Arts & Life
Canstar Community News
Hey there, time traveller!
This article was published 27/11/2018 (592 days ago), so information in it may no longer be current.
Do you know the one about the Walking Eagle?
Walking Eagle News presents: The Walking Eagle Lectures
Thursday, Nov. 29, 8 p.m.
West End Cultural Centre
Tickets: $20 in advance at wecc.ca or $25 at the door
"It’s a very old, corny joke," says Tim Fontaine, the founder and "editor-in-grand-chief" of Walking Eagle News.
"This name is bestowed upon some historical figure, like an American president or something, and he’s all proud of it. Some aide comes and asks the tribe or the Indigenous group that gave him the name what it means. It means ‘a bird so full of crap it can’t fly.’"
It’s also the perfect name for his popular satirical Indigenous news site, which Fontaine founded in 2017. In the tradition of the Onion, the Beaverton or Manitoba’s own Mennonite-focused the Daily Bonnet, The Walking Eagle skewers the way traditional media covers Indigenous issues.
Sample headlines: "Security guard who doesn’t see colour finds creative ways to racially profile Indigenous shoppers"; "Canadians unable to just get over it, move on, report finds"; and, my personal favourite, "Hipsters blamed for Indian Affairs Glasses shortage."
In celebration of the site’s first anniversary, Fontaine is taking his gallows humour to the stage. On Thursday, the West End Cultural Centre will host The Walking Eagle Lectures, which Fontaine describes as a cross between standup comedy and a TED Talk. He’ll be joined by comedians Ryan McMahon and Elissa Kixen, podcaster Rick Harp and filmmaker Sonya Ballantyne.
Fontaine, who is a member of the Sagkeeng First Nation and grew up farther north at Hollow Water First Nation and in Winnipeg, began Walking Eagle News after leaving a career in serious journalism. He was burned out by the gravity of the job.
"There was always the reward of, ‘I’m doing something, I’m telling a story that may have not been heard, or I’m amplifying an issue,’" he says. "But after a while, the heaviness was outweighing the feeling of being rewarded.’"
Beyond that, "I missed creative writing and writing what I felt, as opposed to writing news articles," he says. He wanted to explore his dark sense of humour and love of satire and parody.
So, it shouldn’t come as much of a shock that what he ended up writing was... satirical news articles.
Walking Eagle News was an instant hit on Twitter, which Fontaine didn’t expect. See a few of their recent tweets.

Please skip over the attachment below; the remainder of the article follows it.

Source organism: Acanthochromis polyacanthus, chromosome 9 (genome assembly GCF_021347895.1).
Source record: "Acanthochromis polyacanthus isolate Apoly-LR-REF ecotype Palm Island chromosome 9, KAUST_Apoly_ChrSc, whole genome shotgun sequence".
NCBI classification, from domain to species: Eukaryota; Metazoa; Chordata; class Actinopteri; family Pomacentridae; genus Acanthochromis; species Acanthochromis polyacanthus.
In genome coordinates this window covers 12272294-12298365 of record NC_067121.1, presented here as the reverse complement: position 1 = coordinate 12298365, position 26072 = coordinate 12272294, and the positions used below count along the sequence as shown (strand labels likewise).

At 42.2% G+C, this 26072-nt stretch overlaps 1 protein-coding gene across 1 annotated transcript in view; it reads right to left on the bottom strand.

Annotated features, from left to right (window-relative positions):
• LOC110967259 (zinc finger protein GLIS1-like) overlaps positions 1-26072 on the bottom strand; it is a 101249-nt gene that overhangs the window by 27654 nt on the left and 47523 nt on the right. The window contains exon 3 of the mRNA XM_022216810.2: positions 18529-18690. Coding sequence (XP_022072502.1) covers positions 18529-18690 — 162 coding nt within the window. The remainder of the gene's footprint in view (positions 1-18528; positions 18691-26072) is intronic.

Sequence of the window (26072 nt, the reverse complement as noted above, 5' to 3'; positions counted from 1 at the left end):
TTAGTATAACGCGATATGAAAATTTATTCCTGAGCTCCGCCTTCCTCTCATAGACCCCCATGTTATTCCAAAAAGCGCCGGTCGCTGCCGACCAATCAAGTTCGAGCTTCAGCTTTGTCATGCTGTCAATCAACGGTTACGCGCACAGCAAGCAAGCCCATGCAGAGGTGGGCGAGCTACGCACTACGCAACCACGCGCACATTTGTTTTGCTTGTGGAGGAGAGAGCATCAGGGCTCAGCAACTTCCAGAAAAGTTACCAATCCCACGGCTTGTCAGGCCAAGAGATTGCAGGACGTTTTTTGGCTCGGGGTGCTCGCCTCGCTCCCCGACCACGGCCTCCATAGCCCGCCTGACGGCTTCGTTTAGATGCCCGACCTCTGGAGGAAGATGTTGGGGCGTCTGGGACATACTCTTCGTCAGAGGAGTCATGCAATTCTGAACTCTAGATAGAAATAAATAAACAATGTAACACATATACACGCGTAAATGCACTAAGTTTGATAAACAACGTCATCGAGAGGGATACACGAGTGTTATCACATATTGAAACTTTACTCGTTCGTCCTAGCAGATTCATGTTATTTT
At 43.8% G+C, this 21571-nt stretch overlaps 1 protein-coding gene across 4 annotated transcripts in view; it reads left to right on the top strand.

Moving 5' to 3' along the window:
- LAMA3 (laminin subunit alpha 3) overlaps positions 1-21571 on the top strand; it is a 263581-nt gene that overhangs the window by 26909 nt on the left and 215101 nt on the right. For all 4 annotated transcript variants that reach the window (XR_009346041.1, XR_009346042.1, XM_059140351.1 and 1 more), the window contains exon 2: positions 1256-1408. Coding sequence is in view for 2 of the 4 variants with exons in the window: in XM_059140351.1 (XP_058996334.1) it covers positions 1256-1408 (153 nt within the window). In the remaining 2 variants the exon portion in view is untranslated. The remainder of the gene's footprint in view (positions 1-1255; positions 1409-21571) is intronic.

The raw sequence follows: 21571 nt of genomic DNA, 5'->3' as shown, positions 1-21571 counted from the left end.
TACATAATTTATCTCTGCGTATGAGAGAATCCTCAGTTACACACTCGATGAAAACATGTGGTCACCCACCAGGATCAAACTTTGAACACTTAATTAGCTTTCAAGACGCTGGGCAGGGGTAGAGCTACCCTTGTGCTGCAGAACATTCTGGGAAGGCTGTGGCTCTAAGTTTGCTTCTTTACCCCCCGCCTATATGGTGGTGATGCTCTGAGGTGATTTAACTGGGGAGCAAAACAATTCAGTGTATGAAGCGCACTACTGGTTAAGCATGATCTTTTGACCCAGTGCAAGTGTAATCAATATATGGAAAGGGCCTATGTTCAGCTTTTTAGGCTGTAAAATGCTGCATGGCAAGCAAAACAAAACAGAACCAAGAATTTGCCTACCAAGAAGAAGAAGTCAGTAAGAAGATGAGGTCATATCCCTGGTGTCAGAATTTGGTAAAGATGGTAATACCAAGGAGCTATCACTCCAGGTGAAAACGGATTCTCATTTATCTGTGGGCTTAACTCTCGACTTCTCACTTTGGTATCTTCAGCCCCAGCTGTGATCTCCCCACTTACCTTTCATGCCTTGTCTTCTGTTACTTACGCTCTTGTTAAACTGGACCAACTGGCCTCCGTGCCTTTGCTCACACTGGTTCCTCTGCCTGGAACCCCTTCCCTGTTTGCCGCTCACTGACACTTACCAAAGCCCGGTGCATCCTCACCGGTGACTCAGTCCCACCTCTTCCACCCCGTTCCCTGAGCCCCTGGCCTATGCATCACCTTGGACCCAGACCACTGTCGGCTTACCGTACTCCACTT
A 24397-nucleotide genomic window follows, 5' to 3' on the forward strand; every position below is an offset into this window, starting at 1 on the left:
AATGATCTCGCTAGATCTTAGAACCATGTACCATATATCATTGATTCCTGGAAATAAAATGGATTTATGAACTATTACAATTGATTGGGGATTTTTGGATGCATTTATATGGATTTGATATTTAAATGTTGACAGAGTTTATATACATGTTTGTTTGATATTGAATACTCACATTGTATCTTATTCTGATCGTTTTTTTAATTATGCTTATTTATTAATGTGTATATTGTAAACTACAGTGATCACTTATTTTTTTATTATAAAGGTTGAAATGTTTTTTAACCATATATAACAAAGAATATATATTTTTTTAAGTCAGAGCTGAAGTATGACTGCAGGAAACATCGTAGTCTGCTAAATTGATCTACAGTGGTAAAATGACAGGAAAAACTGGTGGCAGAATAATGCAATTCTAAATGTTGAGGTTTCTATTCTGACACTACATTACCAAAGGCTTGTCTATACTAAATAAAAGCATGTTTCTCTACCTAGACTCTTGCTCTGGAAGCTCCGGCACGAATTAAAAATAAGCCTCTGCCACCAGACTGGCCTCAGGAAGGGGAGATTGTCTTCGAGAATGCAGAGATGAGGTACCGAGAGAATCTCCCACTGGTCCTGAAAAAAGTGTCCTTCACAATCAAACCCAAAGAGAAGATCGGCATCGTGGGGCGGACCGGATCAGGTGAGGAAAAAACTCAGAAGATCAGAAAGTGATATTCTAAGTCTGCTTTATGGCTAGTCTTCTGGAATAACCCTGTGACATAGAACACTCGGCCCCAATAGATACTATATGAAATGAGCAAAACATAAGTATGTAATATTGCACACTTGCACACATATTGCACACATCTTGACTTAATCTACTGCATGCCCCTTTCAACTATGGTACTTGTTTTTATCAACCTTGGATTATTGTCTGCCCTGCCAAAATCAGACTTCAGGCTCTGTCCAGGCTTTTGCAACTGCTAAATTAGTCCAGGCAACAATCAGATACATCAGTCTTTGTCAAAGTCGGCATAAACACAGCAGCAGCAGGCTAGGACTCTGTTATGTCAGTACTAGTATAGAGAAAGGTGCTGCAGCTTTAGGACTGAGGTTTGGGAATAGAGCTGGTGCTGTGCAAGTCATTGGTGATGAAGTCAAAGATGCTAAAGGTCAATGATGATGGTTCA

Otter Liberation Front claims responsibility for latest strike that leaves one koi eaten https://t.co/g9Cc933cOw— Walking Eagle News (@TheEagleist) November 26, 2018
Indigenous communities delighted as Maple Leaf announces new Klik flavour potato chips pic.twitter.com/KZVU8BTEuU— Walking Eagle News (@TheEagleist) November 23, 2018
News from our expansive archive: ‘No, honestly, guys, this one is different’ say authors of new Indigenous health study https://t.co/2dgxMag89y— Walking Eagle News (@TheEagleist) November 12, 2018
Developing story: Johnny Depp in talks to play SKODEN water tower in planned biopic pic.twitter.com/zBmOjA8bcr— Walking Eagle News (@TheEagleist) November 9, 2018
Walking Eagle News was an instant hit on Twitter, which Fontaine didn’t expect. "I thought some journalists I know might like it. I didn’t tell anyone it was me, and the things I was talking about were so inside baseball, I thought. But it just took off. The other thing that surprised me was that people immediately thought, ‘Is this real?’"
Fontaine didn’t put his name on Walking Eagle News until people became suspicious of who was behind it. "If this is a non-Indigenous person, it might not be as funny," he says. "So, I thought I better come out and say that it was me."
While the site has only become more popular in the first year of its life, Fontaine has been struggling with it, and where online satire fits in the era of fake news. The more people read it, he says, the more people are fooled by it.
"I grapple with whether I’m helping or hurting things with the site," he says. "I hate that word, fake news, but we live in this age where everybody is trying to sway someone. Neither side is going to do it. The left keeps trying to do it, the right keeps trying to do it, and what happens is people are in the middle and there’s all these conflicting views.
"Then, you have me, one of the people in the middle, who is twisting things around in ways that I think are funny. But is this helping people understand Indigenous issues, or is it just making fun of everything?"
That said, Indigenous people are never the punchline in Fontaine’s pieces, which is why both Indigenous and non-Indigenous people find the humour in it.
"It’s poking fun at the absurdity of the relationship between Canada and Indigenous people," he says.
"That’s the biggest takeaway, and there’s two sides to that. I’m not punching down at Indigenous communities. It’s punching up or sideways at the media; I make fun of how the media covers Indigenous issues, too. So, I feel OK when non-Indigenous people get it.
"I get a lot of non-Indigenous people saying, ‘I didn’t know what this was about, or why it was funny, because I don’t understand the issue.’ So, they do a bit of research and it’s like, ‘Aha, now I get why he’s saying that.’ That educational effect, while not my intention, can’t be bad."
Fontaine isn’t sure what the future of Walking Eagle News looks like, but he wants to see it evolve — whether that means more events like Thursday night’s, or perhaps a book or a podcast.
"We’ll see where it goes," he says. "For now, I’m just having fun with it."
email@example.com Twitter: @JenZoratti
Jen Zoratti is a Winnipeg Free Press columnist and co-host of the paper's local culture podcast, Bury the Lede.
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